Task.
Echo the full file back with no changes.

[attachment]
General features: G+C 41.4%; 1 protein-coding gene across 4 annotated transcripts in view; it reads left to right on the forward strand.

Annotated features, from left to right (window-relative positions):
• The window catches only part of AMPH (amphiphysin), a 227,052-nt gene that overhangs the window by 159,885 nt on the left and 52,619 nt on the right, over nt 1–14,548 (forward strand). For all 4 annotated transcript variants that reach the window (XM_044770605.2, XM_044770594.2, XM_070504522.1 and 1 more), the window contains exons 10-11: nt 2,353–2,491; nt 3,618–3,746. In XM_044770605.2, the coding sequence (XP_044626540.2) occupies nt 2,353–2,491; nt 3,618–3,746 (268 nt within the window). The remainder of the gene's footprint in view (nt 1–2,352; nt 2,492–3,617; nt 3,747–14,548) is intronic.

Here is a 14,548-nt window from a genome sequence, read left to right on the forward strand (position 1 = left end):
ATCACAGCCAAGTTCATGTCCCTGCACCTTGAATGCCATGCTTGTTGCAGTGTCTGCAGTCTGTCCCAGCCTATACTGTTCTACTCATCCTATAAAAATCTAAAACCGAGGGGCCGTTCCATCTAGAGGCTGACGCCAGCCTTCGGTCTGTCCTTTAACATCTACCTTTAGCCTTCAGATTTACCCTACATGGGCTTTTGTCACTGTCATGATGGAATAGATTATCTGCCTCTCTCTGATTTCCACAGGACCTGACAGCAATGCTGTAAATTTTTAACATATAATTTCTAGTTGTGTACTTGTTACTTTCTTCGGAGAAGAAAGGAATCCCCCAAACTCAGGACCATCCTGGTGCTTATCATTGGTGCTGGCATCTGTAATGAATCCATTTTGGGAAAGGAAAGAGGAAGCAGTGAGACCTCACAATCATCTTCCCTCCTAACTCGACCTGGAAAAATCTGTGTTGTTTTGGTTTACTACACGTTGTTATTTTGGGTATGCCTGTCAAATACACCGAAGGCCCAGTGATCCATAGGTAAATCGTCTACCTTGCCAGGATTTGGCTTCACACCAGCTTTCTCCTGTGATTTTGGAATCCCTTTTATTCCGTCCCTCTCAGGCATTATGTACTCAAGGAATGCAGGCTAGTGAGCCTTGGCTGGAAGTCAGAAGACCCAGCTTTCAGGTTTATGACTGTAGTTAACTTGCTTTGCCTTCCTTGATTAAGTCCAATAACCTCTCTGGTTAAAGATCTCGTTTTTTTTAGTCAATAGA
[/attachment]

General features: G+C 41.4%; 1 protein-coding gene across 4 annotated transcripts in view; it reads left to right on the forward strand.

Annotated features, from left to right (window-relative positions):
• The window catches only part of AMPH (amphiphysin), a 227,052-nt gene that overhangs the window by 159,885 nt on the left and 52,619 nt on the right, over nt 1–14,548 (forward strand). For all 4 annotated transcript variants that reach the window (XM_044770605.2, XM_044770594.2, XM_070504522.1 and 1 more), the window contains exons 10-11: nt 2,353–2,491; nt 3,618–3,746. In XM_044770605.2, the coding sequence (XP_044626540.2) occupies nt 2,353–2,491; nt 3,618–3,746 (268 nt within the window). The remainder of the gene's footprint in view (nt 1–2,352; nt 2,492–3,617; nt 3,747–14,548) is intronic.

Here is a 14,548-nt window from a genome sequence, read left to right on the forward strand (position 1 = left end):
ATCACAGCCAAGTTCATGTCCCTGCACCTTGAATGCCATGCTTGTTGCAGTGTCTGCAGTCTGTCCCAGCCTATACTGTTCTACTCATCCTATAAAAATCTAAAACCGAGGGGCCGTTCCATCTAGAGGCTGACGCCAGCCTTCGGTCTGTCCTTTAACATCTACCTTTAGCCTTCAGATTTACCCTACATGGGCTTTTGTCACTGTCATGATGGAATAGATTATCTGCCTCTCTCTGATTTCCACAGGACCTGACAGCAATGCTGTAAATTTTTAACATATAATTTCTAGTTGTGTACTTGTTACTTTCTTCGGAGAAGAAAGGAATCCCCCAAACTCAGGACCATCCTGGTGCTTATCATTGGTGCTGGCATCTGTAATGAATCCATTTTGGGAAAGGAAAGAGGAAGCAGTGAGACCTCACAATCATCTTCCCTCCTAACTCGACCTGGAAAAATCTGTGTTGTTTTGGTTTACTACACGTTGTTATTTTGGGTATGCCTGTCAAATACACCGAAGGCCCAGTGATCCATAGGTAAATCGTCTACCTTGCCAGGATTTGGCTTCACACCAGCTTTCTCCTGTGATTTTGGAATCCCTTTTATTCCGTCCCTCTCAGGCATTATGTACTCAAGGAATGCAGGCTAGTGAGCCTTGGCTGGAAGTCAGAAGACCCAGCTTTCAGGTTTATGACTGTAGTTAACTTGCTTTGCCTTCCTTGATTAAGTCCAATAACCTCTCTGGTTAAAGATCTCGTTTTTTTTAGTCAATAGA